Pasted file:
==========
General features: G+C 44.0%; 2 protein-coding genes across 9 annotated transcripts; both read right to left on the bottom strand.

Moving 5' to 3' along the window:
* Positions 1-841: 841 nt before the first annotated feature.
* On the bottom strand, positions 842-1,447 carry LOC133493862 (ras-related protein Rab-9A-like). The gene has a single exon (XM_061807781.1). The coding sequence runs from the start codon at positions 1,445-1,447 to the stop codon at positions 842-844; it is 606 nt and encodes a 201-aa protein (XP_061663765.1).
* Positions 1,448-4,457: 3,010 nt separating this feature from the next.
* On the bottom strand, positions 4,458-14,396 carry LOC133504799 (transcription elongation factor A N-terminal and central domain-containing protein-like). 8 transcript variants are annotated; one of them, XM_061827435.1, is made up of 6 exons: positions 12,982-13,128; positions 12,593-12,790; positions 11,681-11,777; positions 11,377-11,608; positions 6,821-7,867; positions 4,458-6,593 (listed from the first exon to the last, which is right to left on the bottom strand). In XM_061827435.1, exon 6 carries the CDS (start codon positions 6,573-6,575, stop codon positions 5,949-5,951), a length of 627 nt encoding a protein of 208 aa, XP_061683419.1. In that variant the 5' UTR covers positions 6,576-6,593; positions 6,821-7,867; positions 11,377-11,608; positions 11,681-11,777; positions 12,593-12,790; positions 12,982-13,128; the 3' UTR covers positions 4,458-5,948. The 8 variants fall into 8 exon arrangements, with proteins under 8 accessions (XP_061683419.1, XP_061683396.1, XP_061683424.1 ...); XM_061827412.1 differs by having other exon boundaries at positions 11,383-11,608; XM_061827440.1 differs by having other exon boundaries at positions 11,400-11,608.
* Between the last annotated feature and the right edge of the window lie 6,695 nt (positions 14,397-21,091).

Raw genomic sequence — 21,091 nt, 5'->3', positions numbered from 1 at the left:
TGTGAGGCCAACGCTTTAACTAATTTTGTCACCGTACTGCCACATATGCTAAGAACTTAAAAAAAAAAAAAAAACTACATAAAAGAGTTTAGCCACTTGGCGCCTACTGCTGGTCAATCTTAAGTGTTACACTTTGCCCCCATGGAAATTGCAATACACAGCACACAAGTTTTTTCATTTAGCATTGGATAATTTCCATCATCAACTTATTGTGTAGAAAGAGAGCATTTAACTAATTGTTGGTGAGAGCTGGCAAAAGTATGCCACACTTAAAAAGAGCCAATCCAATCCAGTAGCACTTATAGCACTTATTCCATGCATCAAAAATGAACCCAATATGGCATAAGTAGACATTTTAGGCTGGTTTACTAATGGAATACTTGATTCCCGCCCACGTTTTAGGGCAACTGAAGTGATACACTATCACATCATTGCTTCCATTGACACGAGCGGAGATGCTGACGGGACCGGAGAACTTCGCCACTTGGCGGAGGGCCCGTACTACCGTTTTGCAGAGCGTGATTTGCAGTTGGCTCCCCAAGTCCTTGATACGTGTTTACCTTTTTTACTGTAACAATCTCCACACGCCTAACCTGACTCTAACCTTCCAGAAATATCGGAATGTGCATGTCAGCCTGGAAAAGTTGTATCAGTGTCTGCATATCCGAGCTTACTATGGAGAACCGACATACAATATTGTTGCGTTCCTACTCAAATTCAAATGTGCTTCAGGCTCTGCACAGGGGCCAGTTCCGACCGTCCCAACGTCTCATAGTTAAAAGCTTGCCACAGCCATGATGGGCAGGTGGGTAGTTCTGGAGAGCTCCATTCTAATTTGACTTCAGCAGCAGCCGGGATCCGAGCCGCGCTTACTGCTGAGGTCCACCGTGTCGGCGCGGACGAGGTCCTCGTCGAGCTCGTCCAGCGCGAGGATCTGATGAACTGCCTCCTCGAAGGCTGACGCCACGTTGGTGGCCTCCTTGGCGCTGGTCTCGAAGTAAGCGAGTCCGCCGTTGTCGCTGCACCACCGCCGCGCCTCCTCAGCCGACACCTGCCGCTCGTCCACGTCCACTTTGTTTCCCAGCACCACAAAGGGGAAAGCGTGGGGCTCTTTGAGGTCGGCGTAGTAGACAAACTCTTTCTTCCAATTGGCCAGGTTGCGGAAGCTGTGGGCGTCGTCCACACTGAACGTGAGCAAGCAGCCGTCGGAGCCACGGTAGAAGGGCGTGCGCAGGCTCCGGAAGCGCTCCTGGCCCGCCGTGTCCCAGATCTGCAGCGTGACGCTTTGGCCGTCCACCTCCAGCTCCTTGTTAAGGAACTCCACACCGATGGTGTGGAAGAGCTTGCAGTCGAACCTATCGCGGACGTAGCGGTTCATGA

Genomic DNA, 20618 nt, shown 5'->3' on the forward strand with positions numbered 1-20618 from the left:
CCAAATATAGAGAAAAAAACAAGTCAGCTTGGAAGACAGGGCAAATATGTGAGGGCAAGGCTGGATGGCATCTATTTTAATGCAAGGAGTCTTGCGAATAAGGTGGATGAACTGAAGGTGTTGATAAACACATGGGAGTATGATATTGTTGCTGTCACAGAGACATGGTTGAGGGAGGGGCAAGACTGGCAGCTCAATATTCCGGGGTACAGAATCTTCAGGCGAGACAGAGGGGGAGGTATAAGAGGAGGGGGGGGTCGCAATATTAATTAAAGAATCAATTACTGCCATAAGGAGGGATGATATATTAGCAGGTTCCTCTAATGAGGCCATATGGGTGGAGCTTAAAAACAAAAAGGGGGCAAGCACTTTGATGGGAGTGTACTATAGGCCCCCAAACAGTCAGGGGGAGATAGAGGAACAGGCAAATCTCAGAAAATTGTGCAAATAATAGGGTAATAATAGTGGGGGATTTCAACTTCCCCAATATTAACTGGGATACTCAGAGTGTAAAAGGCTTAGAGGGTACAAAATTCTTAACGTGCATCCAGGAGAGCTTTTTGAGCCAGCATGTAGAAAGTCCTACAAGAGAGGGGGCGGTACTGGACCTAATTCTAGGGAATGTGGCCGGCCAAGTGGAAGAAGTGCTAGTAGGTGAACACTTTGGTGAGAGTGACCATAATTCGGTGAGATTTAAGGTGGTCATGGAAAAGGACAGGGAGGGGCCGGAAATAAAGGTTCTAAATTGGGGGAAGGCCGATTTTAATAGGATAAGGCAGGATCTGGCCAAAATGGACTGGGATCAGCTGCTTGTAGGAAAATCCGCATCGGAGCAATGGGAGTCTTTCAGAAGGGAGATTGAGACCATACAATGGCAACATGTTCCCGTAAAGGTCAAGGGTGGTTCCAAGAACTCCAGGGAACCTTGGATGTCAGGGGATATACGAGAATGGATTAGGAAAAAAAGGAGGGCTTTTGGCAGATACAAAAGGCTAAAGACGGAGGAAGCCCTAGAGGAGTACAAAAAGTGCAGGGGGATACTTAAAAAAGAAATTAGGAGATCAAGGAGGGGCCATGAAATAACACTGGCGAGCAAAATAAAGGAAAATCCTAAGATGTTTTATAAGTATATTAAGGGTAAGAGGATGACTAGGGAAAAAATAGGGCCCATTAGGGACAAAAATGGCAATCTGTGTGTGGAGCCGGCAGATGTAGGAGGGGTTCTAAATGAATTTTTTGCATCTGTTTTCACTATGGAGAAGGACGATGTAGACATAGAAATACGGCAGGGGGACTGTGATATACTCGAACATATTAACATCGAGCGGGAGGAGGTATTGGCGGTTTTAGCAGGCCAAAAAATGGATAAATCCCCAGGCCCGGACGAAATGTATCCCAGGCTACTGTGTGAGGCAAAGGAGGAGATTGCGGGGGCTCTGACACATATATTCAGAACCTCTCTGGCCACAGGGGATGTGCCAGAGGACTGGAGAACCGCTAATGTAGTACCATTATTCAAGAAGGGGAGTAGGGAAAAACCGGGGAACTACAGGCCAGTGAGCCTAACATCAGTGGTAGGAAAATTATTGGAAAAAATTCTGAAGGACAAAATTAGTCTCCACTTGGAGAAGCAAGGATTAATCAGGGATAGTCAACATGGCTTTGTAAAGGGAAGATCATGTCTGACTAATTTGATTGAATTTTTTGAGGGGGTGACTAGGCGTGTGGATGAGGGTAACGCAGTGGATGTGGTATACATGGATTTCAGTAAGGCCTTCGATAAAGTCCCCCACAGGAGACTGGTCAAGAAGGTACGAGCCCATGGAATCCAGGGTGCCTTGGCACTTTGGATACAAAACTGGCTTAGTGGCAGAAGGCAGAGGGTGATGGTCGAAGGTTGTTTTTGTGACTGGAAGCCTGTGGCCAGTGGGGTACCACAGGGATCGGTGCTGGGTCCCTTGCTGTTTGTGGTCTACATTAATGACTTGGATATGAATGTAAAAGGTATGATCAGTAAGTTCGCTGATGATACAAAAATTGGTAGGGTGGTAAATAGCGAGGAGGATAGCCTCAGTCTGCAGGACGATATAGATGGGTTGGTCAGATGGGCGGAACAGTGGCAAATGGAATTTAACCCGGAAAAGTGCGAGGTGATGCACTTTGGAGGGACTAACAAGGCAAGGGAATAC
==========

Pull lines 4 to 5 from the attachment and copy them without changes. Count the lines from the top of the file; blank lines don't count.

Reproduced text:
* On the bottom strand, positions 842-1,447 carry LOC133493862 (ras-related protein Rab-9A-like). The gene has a single exon (XM_061807781.1). The coding sequence runs from the start codon at positions 1,445-1,447 to the stop codon at positions 842-844; it is 606 nt and encodes a 201-aa protein (XP_061663765.1).
* Positions 1,448-4,457: 3,010 nt separating this feature from the next.